As you come up hill into the village, passing the lower buildings, there’s an interesting reminder of the past on the wall of a one story building on the right. In a ridged roundel is a red star on a green background. This is a fairly major piece of art work and I would assume that this location would have been the building of the local Party of Labour Branch.

The star in itself is interesting but this particular one is accompanied by other tantalising snippets of information. Similar stars would have been common during the Socialist period but I haven’t seen many.

The roundel is well made and inside, through the use of different coloured stones, there’s a simple mosaic of the star. Five pieces of isosceles triangular red stones, their apex touching the inside edge of the roundel, each meet, at the base, a narrow, rectangular piece of red stone which creates a regular pentagon. These border pieces are offset from the plane of the star points and creates a clearly defined ridge. Inside the border a stone, in the shape of a pentagon, finishes the star.

As I’ve stated in all the posts about the lapidars the red star is the symbol of Communism and the Communist Party. I would interpret the green as representing the countryside.

However, this red star has something quite unique in the centre. If you look carefully you’ll see that a small Hammer and Sickle has been carved into the stone. This is the symbol adopted by what became the Communist Party of the Soviet Union during the Russian Revolution of 1917, symbolising the unity of the industrial workers with the peasants of the countryside. It was also later adopted as one of the symbols – in gold – of the national flag (together with a golden star on a red background). The pairing was also adopted by other Communist movements in subsequent years but very soon after Liberation the Party of Labour adopted their own, national, symbol to represent their struggle and that was of the Pickaxe and Rifle, symbolising the need to build and protect Socialism with the preparedness to fight for, and to defend, it.

Around the central motif are other interesting carvings.

Immediately above the topmost point of the red star is a rough image of a dove (symbolising Peace) carved into a piece of white, smooth plaster. On the left of the dove is the number 19, on the right the number 54, so something happened here in 1954. To the right of the dove, now being carved into the plaster rendering of the wall, is the name Enver. This would be Enver Hoxha, the leader of the Party of Labour of Albania. Further still to the right, and finishing at the corner of the building, are other carvings. I think I can make out the Roman numerals VII and the numbers 1954, so my assumption is that this indicates July 1954. Perhaps the indistinct letters/numerals tell which day in July. This could well be a local way of celebrating a visit to the community by Enver Hoxha in that year. I’ll try to get a closer view of these images during my next visit.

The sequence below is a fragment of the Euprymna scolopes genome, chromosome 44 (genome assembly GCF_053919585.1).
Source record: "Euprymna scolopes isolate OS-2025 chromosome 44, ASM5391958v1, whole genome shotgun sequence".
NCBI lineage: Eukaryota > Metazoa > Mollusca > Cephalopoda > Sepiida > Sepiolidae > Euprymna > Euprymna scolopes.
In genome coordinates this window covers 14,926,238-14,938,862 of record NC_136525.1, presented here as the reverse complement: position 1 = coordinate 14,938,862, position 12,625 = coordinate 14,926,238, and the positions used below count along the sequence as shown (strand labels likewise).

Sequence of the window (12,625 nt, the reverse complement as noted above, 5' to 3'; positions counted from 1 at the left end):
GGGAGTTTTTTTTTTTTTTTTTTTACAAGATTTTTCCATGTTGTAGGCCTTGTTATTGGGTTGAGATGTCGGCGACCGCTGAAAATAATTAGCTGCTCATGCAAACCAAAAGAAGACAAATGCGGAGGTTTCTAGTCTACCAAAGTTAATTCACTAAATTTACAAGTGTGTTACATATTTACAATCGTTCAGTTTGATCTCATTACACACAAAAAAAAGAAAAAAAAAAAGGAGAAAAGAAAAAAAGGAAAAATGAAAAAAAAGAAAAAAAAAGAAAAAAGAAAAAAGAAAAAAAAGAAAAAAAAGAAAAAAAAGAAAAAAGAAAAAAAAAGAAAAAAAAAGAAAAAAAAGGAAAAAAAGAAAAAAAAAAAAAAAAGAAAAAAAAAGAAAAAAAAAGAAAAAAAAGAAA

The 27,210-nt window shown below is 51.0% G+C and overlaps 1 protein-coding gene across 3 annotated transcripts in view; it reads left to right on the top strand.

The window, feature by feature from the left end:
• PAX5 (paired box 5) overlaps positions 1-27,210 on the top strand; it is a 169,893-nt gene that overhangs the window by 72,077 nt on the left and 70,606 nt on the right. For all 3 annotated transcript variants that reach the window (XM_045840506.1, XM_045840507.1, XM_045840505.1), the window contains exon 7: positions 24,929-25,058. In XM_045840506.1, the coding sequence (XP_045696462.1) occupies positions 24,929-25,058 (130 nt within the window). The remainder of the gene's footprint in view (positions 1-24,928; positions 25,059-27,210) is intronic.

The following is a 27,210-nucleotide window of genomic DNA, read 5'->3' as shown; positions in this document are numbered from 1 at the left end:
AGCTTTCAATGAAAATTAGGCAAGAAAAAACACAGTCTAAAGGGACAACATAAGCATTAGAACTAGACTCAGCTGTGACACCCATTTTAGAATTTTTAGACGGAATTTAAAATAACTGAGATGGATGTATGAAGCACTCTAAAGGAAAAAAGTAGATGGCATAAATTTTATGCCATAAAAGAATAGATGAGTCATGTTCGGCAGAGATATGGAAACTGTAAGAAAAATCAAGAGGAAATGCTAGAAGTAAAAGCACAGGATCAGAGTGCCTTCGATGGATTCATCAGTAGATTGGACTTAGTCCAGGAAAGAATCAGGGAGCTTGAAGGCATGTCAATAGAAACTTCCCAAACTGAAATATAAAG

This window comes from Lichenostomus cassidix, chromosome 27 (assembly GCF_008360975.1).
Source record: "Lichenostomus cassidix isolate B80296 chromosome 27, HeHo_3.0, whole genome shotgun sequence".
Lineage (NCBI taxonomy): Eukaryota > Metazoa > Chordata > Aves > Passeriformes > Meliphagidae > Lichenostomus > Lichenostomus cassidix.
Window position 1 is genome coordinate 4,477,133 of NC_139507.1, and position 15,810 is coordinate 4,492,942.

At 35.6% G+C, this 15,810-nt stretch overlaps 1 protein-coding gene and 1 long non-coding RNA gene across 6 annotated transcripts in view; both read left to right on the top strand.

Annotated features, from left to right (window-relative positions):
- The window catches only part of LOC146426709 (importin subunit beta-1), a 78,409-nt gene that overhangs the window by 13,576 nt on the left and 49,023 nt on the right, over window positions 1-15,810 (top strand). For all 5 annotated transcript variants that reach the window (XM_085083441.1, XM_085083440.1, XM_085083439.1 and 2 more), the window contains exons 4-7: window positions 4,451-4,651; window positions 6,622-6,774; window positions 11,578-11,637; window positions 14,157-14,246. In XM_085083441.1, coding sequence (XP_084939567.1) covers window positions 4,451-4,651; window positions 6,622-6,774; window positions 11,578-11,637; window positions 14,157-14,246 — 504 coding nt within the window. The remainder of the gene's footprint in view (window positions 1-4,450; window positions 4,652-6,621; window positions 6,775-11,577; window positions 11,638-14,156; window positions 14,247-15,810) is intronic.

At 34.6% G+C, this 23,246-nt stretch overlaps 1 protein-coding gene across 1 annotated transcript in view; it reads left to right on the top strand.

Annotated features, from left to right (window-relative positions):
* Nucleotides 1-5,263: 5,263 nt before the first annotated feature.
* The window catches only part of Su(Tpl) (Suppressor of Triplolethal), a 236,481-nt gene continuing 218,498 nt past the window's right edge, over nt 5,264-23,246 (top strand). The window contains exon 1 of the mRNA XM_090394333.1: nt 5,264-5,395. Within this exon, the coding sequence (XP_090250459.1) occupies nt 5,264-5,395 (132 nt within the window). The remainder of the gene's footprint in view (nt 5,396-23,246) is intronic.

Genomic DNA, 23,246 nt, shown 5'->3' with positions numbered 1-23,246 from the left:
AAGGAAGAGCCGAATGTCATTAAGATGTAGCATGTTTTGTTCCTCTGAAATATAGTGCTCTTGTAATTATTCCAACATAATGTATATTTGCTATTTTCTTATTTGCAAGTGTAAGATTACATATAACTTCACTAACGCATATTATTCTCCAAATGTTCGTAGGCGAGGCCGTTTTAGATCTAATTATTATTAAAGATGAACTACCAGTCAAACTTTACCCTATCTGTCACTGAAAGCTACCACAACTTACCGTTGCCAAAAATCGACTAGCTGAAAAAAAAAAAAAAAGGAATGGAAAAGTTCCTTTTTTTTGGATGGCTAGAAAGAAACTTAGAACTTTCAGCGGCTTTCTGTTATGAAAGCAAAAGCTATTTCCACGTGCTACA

The star hasn’t been treated with loving care over the years but then neither has it been seriously vandalised. When the wall has been white-washed not a great deal of care has been taken to avoid paint splashing over the roundel. However, this doesn’t mean that a re-writing of history has not been attempted. At the very bottom of star a section of the roundel has been cut away and a rectangular, inscribed stone inserted. For whatever reason this has been plastered over but time and the weather have broken away some of this new covering and letters can be see underneath. What they are will have to await another visit to Krrabë.






41° 13′ 4.2888” N

19° 58′ 10.3368” E

Getting to Krrabë from Tirana:

The bus leaves from the bottom of Rruga e Elbasanit in Tirana, close to the junction with Bulevardi Bajram Curri . They leave every half hour, on the 15 and 45 minutes, although departures get more erratic at midday. Return journey is based on the arrivals from Tirana (and the time of day) but if you miss a bus there’s a couple of small bars close to the bus stop. The journey takes about an hour and the cost is 120 lek. (If you go by car the road is very rough after it leaves the main Tirana-Elbasan road by the lapidar at Mushqeta.)





41° 19′ 24.0888” N

19° 49′ 28.9884” E

2 thoughts on “Krrabë Miners Panel

  1. Very interesting, Michael. Your investigation sounds like a detective story. Sometime all the photos and materials you have collected will be used by Albanians to research their own art of Communist time. It wasn’t any better, or worth than any other art. Realistic art is never quite realistic, it is always charged to express particular ideas. As long as it is art, it has to be preserved. I believe this is what you are doing as much as you can.

    • Hello Natasha, yes, every time I write something about the lapidars or another example of Socialist art I find there are more questions than answers. I put them in the article to remind myself of what is lacking and also in the hope that someone else might be able to offer and answer or, at least, an educated guess. The next time I’m in Albania I’ll come with a list of these questions in the hope of finding a local answer.

Leave a Reply

Your e-mail address will not be published. Required fields are marked *

This site uses Akismet to reduce spam. Learn how your comment data is processed.